News International cannot rule out the possibility that News of the World staff continued hacking phones even after one of the paper's reporters was jailed for the illegal practice, the Leveson Inquiry has heard.
But the publisher questioned claims that as many as 28 of the Sunday tabloid's journalists commissioned private investigator Glenn Mulcaire to intercept voicemail messages.
It emerged that the family of murdered schoolgirl Milly Dowler, whose phone was hacked by the News of the World after she vanished in 2002, will be the first witnesses to give evidence to the inquiry into press standards next week.
A total of 21 people who have complained about press intrusion - including actor Hugh Grant, the parents of missing Madeleine McCann and former Formula 1 boss Max Mosley - are expected to appear before the hearings.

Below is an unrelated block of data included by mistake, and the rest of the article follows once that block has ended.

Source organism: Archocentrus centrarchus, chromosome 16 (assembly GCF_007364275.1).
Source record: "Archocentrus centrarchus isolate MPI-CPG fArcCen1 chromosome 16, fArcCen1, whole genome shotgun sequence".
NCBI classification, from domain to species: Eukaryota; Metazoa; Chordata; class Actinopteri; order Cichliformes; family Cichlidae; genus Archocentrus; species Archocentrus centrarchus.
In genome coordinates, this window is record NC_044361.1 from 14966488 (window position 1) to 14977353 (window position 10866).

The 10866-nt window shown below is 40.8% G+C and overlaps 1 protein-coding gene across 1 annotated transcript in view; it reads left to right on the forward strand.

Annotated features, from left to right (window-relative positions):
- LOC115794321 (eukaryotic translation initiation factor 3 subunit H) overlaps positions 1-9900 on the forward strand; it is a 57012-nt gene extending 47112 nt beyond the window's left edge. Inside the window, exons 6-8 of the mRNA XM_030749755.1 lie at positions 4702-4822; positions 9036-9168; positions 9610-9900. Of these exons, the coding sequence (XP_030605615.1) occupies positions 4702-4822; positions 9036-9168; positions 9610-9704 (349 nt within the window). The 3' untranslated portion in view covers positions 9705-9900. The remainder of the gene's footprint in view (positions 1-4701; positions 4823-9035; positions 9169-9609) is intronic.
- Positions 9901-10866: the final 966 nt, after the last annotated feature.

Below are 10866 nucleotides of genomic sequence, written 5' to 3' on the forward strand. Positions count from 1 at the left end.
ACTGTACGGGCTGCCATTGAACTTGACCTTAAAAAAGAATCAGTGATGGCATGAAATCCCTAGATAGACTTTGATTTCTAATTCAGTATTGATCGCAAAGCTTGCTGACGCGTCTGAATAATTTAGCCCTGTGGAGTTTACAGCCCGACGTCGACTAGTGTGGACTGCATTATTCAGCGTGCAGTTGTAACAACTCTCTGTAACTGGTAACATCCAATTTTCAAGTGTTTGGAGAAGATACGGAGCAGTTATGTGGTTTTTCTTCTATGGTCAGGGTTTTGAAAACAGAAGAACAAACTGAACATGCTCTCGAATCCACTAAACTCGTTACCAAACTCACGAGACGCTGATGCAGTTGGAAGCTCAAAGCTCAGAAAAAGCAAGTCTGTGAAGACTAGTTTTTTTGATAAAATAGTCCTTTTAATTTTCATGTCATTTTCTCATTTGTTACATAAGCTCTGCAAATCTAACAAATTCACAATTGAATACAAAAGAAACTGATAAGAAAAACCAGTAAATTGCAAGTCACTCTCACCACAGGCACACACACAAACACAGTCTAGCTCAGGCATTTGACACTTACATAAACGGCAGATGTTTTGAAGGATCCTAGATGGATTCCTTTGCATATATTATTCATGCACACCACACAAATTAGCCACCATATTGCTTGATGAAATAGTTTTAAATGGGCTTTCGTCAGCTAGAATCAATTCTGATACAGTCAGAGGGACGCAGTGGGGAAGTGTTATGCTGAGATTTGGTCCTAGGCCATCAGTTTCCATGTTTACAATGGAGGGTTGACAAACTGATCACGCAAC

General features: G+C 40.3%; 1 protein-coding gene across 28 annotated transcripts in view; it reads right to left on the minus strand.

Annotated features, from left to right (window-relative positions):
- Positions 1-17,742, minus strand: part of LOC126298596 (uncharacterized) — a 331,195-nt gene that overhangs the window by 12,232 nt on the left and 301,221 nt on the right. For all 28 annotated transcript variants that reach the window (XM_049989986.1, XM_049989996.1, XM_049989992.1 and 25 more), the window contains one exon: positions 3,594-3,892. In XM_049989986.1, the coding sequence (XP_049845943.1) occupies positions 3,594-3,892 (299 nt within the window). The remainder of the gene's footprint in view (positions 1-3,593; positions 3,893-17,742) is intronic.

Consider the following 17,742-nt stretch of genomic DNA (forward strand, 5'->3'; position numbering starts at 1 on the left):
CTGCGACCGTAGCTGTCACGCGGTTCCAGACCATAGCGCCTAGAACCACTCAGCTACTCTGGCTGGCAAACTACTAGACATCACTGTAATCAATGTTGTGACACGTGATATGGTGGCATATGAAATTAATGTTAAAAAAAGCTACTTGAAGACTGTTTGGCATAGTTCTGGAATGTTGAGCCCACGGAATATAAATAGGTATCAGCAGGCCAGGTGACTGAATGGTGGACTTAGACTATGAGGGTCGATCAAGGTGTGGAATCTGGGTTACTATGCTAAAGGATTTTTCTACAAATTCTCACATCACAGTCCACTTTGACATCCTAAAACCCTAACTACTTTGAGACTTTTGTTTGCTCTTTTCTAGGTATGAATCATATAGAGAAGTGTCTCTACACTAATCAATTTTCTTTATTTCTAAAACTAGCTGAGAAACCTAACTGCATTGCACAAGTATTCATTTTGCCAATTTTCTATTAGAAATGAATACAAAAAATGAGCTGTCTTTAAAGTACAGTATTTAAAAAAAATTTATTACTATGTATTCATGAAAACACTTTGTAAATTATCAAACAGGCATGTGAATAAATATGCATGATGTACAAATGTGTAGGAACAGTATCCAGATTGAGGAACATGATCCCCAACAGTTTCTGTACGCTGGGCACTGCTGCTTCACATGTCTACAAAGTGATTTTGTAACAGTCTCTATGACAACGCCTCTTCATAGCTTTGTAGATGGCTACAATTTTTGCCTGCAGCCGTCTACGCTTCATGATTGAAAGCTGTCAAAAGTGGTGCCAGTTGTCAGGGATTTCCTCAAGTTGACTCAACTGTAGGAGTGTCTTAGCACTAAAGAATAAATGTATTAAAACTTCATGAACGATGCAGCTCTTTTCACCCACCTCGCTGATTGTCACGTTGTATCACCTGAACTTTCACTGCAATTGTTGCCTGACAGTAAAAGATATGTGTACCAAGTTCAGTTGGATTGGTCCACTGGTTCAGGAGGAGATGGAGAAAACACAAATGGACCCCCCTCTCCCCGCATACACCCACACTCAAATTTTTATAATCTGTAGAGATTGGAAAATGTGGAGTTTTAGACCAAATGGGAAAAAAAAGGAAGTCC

Former information commissioner Richard Thomas will tell the inquiry on December 1 about his investigation into the unlawful trade in confidential personal information.
Ex-Number 10 communications director Alastair Campbell will also give evidence. He is expected to focus on the relationship between national newspapers and politicians.
Rhodri Davies QC, counsel for News International, told the inquiry that "lessons were learned" when News of the World royal editor, Clive Goodman, was jailed in 2007 for hacking royal aides' phones.
But he admitted: "I am not going to give any guarantees that there was no phone hacking by or for the News of the World after 2007."
Police believe that illegal voicemail interception at News International had begun by 2002 and continued until at least 2009, the inquiry sitting at the Royal Courts of Justice in London has heard.
Mulcaire's notebooks, which were seized by detectives in 2006, suggest that at least 27 of the publisher's employees other than Goodman commissioned him to hack phones, the hearing was told.